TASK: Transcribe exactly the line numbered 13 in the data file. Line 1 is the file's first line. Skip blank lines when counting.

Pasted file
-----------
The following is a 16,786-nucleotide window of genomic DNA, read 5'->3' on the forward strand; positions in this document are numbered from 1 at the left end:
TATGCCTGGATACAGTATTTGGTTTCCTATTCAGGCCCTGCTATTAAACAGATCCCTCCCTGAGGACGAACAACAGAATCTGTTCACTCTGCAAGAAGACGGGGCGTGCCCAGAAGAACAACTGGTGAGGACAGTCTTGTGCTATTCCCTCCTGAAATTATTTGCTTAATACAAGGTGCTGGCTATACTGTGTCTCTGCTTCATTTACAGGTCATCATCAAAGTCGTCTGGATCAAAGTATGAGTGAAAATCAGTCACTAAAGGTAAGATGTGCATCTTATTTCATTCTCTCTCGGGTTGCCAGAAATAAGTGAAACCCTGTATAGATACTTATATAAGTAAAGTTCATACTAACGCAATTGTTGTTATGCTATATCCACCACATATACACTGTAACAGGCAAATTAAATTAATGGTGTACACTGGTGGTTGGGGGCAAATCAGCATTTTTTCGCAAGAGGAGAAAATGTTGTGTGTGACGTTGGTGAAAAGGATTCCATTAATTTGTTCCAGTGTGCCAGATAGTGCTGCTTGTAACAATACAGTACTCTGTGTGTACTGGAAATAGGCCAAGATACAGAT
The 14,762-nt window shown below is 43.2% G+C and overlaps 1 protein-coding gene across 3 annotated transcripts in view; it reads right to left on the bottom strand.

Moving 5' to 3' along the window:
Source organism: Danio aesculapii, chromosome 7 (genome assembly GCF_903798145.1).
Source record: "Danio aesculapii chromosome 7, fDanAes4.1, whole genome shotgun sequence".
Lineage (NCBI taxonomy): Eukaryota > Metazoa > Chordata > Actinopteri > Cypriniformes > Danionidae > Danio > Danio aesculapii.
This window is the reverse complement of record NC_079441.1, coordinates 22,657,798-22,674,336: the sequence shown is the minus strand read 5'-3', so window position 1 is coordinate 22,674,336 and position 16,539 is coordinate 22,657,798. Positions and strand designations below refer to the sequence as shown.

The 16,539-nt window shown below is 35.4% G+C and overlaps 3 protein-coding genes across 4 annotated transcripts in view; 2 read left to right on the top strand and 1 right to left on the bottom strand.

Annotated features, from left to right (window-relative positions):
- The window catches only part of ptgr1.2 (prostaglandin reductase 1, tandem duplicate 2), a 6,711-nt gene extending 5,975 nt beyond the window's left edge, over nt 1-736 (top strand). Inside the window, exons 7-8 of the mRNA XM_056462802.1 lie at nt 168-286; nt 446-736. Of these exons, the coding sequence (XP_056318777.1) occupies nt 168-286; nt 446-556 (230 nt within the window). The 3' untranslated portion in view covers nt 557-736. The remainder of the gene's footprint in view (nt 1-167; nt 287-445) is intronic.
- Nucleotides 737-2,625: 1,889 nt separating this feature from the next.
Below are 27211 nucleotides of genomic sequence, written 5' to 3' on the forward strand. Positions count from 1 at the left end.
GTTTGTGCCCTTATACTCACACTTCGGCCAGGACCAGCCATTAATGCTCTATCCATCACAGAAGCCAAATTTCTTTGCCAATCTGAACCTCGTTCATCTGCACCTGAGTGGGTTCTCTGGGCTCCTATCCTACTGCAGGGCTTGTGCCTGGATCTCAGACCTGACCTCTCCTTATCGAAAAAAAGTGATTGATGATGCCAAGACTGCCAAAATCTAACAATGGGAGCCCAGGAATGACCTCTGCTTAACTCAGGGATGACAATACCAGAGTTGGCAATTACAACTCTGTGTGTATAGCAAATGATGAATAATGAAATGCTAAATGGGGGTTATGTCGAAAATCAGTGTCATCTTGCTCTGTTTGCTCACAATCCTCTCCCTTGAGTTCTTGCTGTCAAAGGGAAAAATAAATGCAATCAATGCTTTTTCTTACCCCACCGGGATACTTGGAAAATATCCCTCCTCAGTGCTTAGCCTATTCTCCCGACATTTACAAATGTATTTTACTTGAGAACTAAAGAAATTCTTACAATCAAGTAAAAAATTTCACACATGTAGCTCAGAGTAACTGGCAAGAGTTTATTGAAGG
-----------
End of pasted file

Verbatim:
Below are 27211 nucleotides of genomic sequence, written 5' to 3' on the forward strand. Positions count from 1 at the left end.